Robert Trent Jones Sr., who died on June 14 at age 93, was one of the most prolific golf course architects in the history of the game. He designed and rebuilt more than 500 courses in 45 slates and 29 countries, and was the father of the so-called heroic school of course architecture. Here are some highlights from his career, which spanned seven decades.
As a student at Cornell, he puts together a curriculum that becomes the standard for course designers—landscape architecture, agronomy, horticulture, surveying-and hydraulics.
In building the Dunes Course in Myrtle Beach, S.C., he combines large-scale fairways and greens with multiple hazards, encouraging a high ratio of risk-reward shots. This style of design comes to be known as heroic architecture. The 13th at the Dunes—a long par-5 along a crescent-shaped water hazard—is a Jones classic.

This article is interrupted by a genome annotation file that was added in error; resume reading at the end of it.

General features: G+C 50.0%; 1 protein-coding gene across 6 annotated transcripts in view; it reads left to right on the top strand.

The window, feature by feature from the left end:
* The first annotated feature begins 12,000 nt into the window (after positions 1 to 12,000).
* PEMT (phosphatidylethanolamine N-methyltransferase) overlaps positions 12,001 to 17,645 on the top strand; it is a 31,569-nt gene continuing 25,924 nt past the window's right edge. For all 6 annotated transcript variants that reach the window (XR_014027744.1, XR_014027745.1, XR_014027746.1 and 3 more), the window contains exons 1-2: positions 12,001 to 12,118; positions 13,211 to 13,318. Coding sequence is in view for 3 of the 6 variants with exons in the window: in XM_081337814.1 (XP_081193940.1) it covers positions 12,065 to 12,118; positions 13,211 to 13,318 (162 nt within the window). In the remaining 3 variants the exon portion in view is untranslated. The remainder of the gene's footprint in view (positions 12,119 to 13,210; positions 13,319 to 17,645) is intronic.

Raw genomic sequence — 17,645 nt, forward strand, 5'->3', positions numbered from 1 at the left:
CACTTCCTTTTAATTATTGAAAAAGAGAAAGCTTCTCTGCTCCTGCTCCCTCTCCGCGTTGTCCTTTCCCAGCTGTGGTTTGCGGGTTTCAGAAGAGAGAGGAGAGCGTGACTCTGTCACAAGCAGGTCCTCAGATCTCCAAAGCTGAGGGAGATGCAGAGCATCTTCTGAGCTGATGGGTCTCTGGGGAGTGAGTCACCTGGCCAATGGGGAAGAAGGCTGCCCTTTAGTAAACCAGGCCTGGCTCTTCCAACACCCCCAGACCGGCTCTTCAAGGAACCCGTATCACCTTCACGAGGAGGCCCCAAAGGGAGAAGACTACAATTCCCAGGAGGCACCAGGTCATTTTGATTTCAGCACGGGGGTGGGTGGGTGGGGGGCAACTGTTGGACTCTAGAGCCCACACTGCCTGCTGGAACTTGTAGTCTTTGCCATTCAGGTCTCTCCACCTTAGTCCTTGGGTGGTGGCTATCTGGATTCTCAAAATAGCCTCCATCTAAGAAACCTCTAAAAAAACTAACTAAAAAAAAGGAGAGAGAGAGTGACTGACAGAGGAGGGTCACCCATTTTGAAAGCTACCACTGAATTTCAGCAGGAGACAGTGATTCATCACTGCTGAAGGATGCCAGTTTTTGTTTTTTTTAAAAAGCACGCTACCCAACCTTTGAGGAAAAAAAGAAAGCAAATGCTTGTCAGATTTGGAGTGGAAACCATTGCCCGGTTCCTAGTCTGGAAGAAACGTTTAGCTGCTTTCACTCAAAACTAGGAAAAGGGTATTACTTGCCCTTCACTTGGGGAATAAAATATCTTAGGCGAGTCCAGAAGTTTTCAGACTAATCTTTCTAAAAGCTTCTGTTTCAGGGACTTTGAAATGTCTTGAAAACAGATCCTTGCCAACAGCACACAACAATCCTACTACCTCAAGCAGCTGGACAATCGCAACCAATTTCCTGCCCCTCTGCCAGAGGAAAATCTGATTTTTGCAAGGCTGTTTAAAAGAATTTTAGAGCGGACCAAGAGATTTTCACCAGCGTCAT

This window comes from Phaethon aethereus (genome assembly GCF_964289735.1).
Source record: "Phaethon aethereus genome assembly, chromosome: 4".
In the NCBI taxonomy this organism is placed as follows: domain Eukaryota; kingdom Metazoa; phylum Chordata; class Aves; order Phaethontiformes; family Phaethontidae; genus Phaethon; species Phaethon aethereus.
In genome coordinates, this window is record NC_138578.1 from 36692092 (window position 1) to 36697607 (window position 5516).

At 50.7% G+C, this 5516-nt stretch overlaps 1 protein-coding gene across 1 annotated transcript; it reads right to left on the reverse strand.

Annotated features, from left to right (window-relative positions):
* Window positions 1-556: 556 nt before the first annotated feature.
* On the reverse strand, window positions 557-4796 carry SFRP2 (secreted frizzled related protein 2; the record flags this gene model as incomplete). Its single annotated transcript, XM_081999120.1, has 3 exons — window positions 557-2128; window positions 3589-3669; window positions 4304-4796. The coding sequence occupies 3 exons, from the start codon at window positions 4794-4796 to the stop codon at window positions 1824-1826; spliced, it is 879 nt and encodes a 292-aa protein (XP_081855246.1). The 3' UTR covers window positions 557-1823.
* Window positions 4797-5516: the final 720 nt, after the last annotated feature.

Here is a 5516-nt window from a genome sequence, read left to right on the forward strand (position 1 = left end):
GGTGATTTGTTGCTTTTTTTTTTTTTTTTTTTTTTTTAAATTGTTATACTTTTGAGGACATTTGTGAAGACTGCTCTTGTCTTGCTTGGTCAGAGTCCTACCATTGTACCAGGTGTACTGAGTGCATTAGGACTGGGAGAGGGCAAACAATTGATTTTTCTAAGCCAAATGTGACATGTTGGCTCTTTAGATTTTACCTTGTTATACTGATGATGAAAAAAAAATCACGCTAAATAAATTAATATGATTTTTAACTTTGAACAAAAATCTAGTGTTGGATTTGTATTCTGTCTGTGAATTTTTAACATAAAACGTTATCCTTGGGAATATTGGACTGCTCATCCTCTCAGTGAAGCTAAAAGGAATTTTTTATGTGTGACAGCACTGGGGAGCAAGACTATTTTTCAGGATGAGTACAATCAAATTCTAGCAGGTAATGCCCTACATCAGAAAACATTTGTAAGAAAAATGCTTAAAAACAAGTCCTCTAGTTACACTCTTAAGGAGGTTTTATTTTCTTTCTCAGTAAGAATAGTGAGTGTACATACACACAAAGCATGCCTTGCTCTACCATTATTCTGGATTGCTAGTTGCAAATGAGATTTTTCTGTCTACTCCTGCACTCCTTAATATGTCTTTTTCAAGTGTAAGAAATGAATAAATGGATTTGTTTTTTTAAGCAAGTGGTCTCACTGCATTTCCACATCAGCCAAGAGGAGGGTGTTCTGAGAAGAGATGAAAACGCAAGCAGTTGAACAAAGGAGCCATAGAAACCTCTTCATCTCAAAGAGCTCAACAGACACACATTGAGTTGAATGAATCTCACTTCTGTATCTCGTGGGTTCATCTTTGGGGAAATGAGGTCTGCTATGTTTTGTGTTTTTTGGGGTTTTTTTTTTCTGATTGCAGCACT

He dams Rae's Creek at Augusta National, transforming numbers 11 and 16 into dramatic water holes.
Jones's renovation of Oakland Hills for the U.S. Open defines the modern major championship venue. He moves outmoded bunkers into landing areas and increases the severity of the greens. Golfers must play a longer, more aerial game.
A profile of Jones, written by Herbert Warren Wind in The New Yorker, characterizes a course architect for the first time as a highly trained creative force in the game.
Under fire for the changes he had made to the par-3 4th at Baltusrol, Jones aces the hole during a round with members and quips, "I think the hole is eminently fair."
Mauna Kea in Kohala Coast was the first of the great Hawaiian resort courses. Built on "the most challenging terrain" Jones ever saw, Mauna Kea is among the world's finest tropical courses.
He completes his masterpiece, Spyglass Hill on California's Monterey Peninsula. The first five holes are among the finest ever built on dunesland.
Ballybunion New, on undulating Irish linksland, is called too extreme. Jones's most generous critics call it a magnificent failure.